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Advertising and Music: Is change inevitable?

Chances are you may not be familiar with Mozart's 25th. But if someone mentions 'The Titan theme', the notes written by the little genius from Salzburg would be sure to ring out in your minds.

That was the effectiveness of music in advertising a couple of decades ago. Far from music served to sugarcoat a spoken narrative sales pitch, music as entertainment succeeded in engaginglisteners' attention and rendering the advertisement less of an unwanted intrusion. What better way to accomplish 'brand recall' than by having a celebratory tune lodged in the grey matter of a potential consumer of your product.

In the quest to bring such tunes to life, the music composer was given a wide field to play with to render a tune that would have the longevity of a classical symphony. Without blinkers on creativity, composers had free rein to push the envelope while still functioning within the brand ethos. The result was memorable pieces of work that still fire the embers of nostalgia for a generation that bought into the story and consequently bought into the products.

Cut to 2016 and advertisers find themselves dealing with a 'text-before-you-talk' tech-empowered generation. Millennials munching on megabytes in the youngest country on Earth are spoilt for choice, in what they should consume.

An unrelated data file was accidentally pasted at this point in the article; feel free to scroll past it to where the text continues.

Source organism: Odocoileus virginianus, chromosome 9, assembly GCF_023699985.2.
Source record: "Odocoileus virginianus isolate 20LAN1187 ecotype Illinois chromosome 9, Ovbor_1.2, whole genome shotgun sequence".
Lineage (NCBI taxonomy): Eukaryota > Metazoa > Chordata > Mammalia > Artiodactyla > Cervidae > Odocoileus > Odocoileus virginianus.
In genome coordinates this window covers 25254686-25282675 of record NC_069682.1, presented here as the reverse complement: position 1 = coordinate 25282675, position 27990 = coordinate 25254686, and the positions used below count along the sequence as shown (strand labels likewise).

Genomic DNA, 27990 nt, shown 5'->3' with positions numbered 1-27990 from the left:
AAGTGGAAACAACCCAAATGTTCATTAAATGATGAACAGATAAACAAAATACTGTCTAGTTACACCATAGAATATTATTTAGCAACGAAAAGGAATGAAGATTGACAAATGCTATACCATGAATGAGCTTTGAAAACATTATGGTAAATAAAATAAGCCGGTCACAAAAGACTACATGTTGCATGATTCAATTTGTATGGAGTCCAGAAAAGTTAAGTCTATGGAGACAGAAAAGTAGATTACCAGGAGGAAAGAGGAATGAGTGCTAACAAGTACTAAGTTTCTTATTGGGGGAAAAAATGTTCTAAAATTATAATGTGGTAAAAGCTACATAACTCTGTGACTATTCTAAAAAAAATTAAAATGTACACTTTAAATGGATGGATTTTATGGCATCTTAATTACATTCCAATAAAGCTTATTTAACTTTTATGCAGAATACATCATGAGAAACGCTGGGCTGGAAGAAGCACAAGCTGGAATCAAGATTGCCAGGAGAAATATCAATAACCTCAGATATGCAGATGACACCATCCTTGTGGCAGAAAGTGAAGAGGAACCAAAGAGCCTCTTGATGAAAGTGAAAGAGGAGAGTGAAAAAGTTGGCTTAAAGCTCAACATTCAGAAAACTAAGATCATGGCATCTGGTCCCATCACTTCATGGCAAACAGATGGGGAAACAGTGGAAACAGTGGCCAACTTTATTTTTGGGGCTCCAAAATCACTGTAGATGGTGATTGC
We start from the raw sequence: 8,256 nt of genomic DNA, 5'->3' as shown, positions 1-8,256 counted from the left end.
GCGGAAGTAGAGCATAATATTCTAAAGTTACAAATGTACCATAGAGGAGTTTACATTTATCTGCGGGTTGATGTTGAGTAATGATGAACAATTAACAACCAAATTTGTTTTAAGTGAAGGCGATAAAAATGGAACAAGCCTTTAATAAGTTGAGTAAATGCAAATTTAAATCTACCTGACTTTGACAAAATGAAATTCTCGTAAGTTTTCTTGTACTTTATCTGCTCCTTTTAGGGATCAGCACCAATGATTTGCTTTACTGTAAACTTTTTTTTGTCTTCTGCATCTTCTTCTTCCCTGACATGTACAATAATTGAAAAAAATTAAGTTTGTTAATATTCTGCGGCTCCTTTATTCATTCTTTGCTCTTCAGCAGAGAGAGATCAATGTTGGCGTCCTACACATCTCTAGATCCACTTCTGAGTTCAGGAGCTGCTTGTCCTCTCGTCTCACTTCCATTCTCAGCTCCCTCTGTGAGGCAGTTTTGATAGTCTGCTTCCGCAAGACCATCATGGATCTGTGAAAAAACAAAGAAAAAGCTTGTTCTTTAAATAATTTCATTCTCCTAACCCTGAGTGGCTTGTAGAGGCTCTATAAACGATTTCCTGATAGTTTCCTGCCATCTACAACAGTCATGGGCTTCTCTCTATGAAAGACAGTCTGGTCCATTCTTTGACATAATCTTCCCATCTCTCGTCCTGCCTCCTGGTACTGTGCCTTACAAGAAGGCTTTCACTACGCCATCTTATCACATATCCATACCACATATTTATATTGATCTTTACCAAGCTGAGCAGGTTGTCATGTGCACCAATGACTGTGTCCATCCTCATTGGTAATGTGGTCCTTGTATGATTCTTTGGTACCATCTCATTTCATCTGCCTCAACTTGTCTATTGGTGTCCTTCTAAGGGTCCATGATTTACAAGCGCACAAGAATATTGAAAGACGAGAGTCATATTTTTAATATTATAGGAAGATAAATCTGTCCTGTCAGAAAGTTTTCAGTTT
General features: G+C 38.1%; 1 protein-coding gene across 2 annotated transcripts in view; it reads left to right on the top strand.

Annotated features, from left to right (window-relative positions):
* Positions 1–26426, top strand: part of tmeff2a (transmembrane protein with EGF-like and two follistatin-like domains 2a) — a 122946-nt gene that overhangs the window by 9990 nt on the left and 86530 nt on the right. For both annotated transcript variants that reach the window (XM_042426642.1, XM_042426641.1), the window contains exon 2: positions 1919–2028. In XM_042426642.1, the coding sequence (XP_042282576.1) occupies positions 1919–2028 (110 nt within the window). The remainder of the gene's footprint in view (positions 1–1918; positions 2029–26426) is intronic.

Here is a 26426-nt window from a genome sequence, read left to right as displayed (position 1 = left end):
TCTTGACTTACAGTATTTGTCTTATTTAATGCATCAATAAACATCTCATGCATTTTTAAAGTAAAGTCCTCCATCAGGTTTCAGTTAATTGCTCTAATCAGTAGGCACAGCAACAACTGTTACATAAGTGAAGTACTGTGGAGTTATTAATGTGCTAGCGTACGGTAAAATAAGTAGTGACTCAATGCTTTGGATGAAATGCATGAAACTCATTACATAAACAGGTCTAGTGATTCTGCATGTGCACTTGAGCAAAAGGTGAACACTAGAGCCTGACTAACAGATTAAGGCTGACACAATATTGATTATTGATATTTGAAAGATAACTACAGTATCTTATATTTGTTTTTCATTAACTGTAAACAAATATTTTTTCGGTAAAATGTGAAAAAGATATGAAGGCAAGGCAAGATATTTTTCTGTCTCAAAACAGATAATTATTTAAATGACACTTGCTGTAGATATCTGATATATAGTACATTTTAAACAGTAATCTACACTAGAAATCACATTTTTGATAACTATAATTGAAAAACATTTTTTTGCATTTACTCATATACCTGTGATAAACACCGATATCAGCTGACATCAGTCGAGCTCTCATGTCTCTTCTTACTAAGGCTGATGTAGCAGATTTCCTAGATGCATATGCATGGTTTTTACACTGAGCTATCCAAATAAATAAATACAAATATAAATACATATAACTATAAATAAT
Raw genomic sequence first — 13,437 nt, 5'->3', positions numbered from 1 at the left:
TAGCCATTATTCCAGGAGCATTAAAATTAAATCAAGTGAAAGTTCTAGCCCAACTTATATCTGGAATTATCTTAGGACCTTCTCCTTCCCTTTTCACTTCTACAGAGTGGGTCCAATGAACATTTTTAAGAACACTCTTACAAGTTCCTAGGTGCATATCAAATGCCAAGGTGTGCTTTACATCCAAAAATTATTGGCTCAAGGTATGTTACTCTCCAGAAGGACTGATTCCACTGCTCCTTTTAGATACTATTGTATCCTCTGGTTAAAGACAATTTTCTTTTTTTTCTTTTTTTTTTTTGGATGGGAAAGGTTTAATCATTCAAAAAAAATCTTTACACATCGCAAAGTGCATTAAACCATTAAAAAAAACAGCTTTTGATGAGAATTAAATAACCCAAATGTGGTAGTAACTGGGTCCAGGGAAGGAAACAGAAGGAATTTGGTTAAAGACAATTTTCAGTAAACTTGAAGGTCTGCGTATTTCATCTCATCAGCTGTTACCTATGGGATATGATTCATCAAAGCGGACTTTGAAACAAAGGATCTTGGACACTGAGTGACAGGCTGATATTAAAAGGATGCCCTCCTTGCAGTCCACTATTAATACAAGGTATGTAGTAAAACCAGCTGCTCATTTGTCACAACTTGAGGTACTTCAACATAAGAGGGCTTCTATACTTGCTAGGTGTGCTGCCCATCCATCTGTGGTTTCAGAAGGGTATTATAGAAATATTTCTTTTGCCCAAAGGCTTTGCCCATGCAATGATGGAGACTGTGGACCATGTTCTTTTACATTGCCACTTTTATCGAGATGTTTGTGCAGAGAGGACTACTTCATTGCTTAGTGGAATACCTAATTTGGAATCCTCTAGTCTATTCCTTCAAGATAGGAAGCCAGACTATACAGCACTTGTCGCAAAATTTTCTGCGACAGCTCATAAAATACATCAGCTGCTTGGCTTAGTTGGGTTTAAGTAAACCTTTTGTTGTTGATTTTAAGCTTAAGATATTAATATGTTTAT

With decreasing attentions spans and increasing competition, brands are looking for the quick fix that will give their young consumers that ephemeral high before they move on to the next big thing. The narrative is lost, a promise replaced by a placement.

So advertisers come armed with references for what their jingles should sound like, based on their 'latest research'. They are confident of the sound tiding the trend till it's time. Unfortunately that would be time their brand lost a little more of its soul.

So can we ever go back to the 'Titan theme'?

Yes, we can. Music composers and advertisers can work together to transcend the friendly neighborhood jingle. It is challenging but not impossible to search for the story within a brand while telling it in the blink of an eye. Advertisers need to get back to the culture lab and work on scripts that flow like a feature but are based in branded content.If brands skip the spots and script stories with music that entertains, educates and inspires like film does, they become what the consumers want to.The music will help provide the soundtrack that forgesreal connections with people, who relate the brand's narrative to their personal lives.

Inevitable change and disruptive technology may have pulled the plug on the old advertising consumption formula, but the golden age of storytelling never died. It would be wise to not skip this message in 5 seconds. Symphonies take a bit longer.